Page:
Lab Talk

The BIDS Data Structure for EEG

The Brain Imaging Data Structure (BIDS) project is an effort to create data standards for accessibility, usability and reproducibility of neuroimaging data. Initially developed for MRI data it has now been extended to EEG as BIDS-EEG.

As neuroscience makes an effort to solve issues in reproducibility one of the key challenges is the lack of standards in the way data is captured, processed and stored and the consequent difficulty in the ability to both reproduce findings as well as enable more easy sharing of data between labs.  BIDS evolved in the MRI community as an effort to solve these issues.  Fundamentally what it is involves a set of standards for how to structure and name data files and ensure that all key data elements are included.

The Basics of BIDS for EEG

BIDS specifies various aspects from the way in which EEG files should be stored (there are .edf is the preferred format, followed by to how the data should be organized.  Other than the EEG file itself, BIDS specifies the file structure and metadata to be provided for each subject.  For each subject for instance there would be a directory with the following elements:

  • EEG raw data for each session (European Data format or .edf and BrainVision Core Data Format are the official types though .edf is preferred)
  • raw data from any other modality recorded for each session (e.g. EOG)
  • File listing the channels and/or electrodes saved as “channels.tsv” or “electrodes.tsv” file
  • Json file “coordsystem.json” providing the coordinate system  file.
  • Additional metadata file(s) which exhaustively specifies all the details of the experimental task and EEG recording system in json format (.json)
  • A stimuli directory (if part of the experiment)
  • A code directory to enable any required data conversion and preprocessing to be reproduced.

An example is provided below (from [1]

You can also watch a video about it by Dr.Cyril Pernet, one of the key BIDS-EEG architects here:

Some key clarifications

Channels vs Electrodes: BIDS-EEG distinguishes between electrodes and channels as follows: An electrode is a contact point attached to the skin while a channel is the combination of the analog differential amplifier and analog-to-digital converter that result in a potential (voltage) difference being stored in the EEG dataset. The “reference” and “ground” electrodes should therefore not be referred to as channels and only as electrodes.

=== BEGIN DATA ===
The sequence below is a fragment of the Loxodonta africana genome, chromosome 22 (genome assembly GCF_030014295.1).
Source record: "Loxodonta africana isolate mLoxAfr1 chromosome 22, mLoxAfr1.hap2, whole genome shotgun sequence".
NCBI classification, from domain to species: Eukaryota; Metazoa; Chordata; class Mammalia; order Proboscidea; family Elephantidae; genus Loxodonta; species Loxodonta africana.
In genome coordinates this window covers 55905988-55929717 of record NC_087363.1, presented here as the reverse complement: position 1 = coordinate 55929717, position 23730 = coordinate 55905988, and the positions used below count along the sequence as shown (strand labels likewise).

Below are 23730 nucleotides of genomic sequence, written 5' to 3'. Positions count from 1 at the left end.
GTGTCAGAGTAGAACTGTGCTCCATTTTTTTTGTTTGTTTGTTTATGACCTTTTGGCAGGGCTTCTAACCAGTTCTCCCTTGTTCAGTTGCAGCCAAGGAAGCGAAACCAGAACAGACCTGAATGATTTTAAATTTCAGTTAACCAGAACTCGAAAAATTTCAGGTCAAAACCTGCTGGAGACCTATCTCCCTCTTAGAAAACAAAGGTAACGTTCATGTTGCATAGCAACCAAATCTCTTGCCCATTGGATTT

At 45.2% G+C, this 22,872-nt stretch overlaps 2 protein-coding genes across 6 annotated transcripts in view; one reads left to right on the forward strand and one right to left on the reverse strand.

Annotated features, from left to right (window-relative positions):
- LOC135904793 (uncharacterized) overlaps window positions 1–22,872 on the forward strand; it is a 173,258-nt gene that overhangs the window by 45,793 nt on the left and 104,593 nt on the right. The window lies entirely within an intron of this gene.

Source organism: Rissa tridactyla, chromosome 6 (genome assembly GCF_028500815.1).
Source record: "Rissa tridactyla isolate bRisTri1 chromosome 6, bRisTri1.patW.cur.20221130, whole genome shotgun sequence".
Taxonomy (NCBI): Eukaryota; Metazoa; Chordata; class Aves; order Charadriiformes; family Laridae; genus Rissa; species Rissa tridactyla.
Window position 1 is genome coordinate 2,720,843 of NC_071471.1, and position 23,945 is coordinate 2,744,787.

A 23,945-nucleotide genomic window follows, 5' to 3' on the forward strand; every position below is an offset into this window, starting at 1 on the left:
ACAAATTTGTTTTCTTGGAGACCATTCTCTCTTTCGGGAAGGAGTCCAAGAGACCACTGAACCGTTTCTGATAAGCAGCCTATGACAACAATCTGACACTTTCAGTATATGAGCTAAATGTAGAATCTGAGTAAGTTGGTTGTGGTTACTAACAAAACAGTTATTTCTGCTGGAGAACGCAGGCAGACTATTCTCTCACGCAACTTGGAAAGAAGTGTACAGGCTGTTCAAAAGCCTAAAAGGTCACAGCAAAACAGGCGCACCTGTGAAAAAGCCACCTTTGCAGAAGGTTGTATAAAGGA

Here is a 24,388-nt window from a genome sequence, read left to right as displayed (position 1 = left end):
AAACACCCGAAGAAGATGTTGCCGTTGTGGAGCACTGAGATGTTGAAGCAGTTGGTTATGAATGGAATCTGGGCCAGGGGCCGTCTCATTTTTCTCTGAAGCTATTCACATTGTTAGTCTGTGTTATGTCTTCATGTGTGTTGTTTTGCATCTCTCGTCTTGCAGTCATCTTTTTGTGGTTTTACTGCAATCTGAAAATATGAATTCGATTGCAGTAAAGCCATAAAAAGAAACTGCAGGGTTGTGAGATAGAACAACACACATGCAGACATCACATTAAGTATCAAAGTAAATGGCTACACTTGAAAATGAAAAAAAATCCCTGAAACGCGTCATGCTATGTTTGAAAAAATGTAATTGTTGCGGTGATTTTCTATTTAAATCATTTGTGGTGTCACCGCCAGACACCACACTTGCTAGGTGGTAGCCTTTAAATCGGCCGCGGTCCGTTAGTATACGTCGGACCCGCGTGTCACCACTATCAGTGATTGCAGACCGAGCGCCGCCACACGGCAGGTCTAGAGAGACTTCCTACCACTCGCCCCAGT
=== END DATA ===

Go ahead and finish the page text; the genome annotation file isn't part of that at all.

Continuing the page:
Fiducial vs Anatomical Landmarks: BIDS-EEG defines fiducials as objects with a well defined location used to facilitate the localization of electrodes and co-registration with some kind of head image or model (e.g.Vitamin E pills which are visible in the MR image) while anatomical landmarks represent locations on a research subject such as the nasion  (intersection of the frontal bone and two nasal bones of the human skull).

The challenges of BIDS for EEG

Neuroimaging methods such as MRI and fMRI utilize very large and expensive equipment and the number of manufacturers and models available are therefore fewer.  Consequently there are fewer hardware standards and file.  In contrast there are numerous EEG hardware manufacturers and models and an equally large number of configurations, internal preprocessing steps, reference choices and file formats.  This makes the onus of organizing the data far more difficult as it often requires various scripts to convert from the manufacturers format into the BIDS format.  The BIDS team is working to help researchers with this onerous task by building libraries of scripts to enable interoperability between platforms.  There are projects well underway for reading BIDS formats within EEGlab and the MNE toolkit for example.

Ultimately however, despite the substantially more onerous task that converting data formats and organizing data structures presents for EEG relative to other neuroimaging methods, the effort is worthwhile.  Without the effort of the EEG field to converge on standardized data formats and structures, the field will struggle to deliver on its potential.

BIDS Resources

[1] Pernet C et al  EEG-BIDS, an extension to the brain imaging data structure for electroencephalography Nature Scientific Data June 2019  – full BIDS-EEG specs  – community driven guides, tutorials and converter scripts  – tools to read BIDS format in MNE





Leave a Reply